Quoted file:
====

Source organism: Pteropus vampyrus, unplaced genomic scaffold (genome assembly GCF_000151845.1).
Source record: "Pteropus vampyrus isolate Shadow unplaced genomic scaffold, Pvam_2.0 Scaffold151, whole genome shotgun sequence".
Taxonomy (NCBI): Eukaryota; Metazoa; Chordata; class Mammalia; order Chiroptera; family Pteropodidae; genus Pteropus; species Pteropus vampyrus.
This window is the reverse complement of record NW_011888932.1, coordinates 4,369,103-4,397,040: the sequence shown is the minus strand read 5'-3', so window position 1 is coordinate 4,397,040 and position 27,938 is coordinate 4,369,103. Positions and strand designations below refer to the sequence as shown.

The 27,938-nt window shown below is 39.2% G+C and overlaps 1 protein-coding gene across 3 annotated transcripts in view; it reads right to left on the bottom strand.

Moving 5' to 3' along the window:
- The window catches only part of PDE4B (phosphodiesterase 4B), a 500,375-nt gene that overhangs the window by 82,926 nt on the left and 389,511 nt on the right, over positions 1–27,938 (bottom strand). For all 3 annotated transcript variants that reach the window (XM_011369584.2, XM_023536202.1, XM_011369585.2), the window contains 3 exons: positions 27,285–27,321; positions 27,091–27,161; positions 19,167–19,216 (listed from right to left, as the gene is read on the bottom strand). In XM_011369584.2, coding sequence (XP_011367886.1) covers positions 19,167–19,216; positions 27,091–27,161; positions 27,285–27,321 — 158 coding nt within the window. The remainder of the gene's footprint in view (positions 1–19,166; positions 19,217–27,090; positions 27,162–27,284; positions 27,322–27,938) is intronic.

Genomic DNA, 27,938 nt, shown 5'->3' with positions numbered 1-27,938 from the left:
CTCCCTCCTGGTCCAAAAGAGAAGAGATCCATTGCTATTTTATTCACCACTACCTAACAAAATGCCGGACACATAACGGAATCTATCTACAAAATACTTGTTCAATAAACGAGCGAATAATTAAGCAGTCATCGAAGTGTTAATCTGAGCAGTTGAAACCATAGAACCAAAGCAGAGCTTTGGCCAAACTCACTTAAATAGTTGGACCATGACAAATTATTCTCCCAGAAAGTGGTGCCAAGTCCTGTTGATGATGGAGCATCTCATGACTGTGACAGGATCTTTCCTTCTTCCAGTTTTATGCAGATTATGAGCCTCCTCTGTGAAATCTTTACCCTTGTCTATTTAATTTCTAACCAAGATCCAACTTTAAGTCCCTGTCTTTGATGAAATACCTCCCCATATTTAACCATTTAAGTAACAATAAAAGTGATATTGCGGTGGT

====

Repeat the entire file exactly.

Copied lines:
Source organism: Pteropus vampyrus, unplaced genomic scaffold (genome assembly GCF_000151845.1).
Source record: "Pteropus vampyrus isolate Shadow unplaced genomic scaffold, Pvam_2.0 Scaffold151, whole genome shotgun sequence".
Taxonomy (NCBI): Eukaryota; Metazoa; Chordata; class Mammalia; order Chiroptera; family Pteropodidae; genus Pteropus; species Pteropus vampyrus.
This window is the reverse complement of record NW_011888932.1, coordinates 4,369,103-4,397,040: the sequence shown is the minus strand read 5'-3', so window position 1 is coordinate 4,397,040 and position 27,938 is coordinate 4,369,103. Positions and strand designations below refer to the sequence as shown.

The 27,938-nt window shown below is 39.2% G+C and overlaps 1 protein-coding gene across 3 annotated transcripts in view; it reads right to left on the bottom strand.

Moving 5' to 3' along the window:
- The window catches only part of PDE4B (phosphodiesterase 4B), a 500,375-nt gene that overhangs the window by 82,926 nt on the left and 389,511 nt on the right, over positions 1–27,938 (bottom strand). For all 3 annotated transcript variants that reach the window (XM_011369584.2, XM_023536202.1, XM_011369585.2), the window contains 3 exons: positions 27,285–27,321; positions 27,091–27,161; positions 19,167–19,216 (listed from right to left, as the gene is read on the bottom strand). In XM_011369584.2, coding sequence (XP_011367886.1) covers positions 19,167–19,216; positions 27,091–27,161; positions 27,285–27,321 — 158 coding nt within the window. The remainder of the gene's footprint in view (positions 1–19,166; positions 19,217–27,090; positions 27,162–27,284; positions 27,322–27,938) is intronic.

Genomic DNA, 27,938 nt, shown 5'->3' with positions numbered 1-27,938 from the left:
CTCCCTCCTGGTCCAAAAGAGAAGAGATCCATTGCTATTTTATTCACCACTACCTAACAAAATGCCGGACACATAACGGAATCTATCTACAAAATACTTGTTCAATAAACGAGCGAATAATTAAGCAGTCATCGAAGTGTTAATCTGAGCAGTTGAAACCATAGAACCAAAGCAGAGCTTTGGCCAAACTCACTTAAATAGTTGGACCATGACAAATTATTCTCCCAGAAAGTGGTGCCAAGTCCTGTTGATGATGGAGCATCTCATGACTGTGACAGGATCTTTCCTTCTTCCAGTTTTATGCAGATTATGAGCCTCCTCTGTGAAATCTTTACCCTTGTCTATTTAATTTCTAACCAAGATCCAACTTTAAGTCCCTGTCTTTGATGAAATACCTCCCCATATTTAACCATTTAAGTAACAATAAAAGTGATATTGCGGTGGT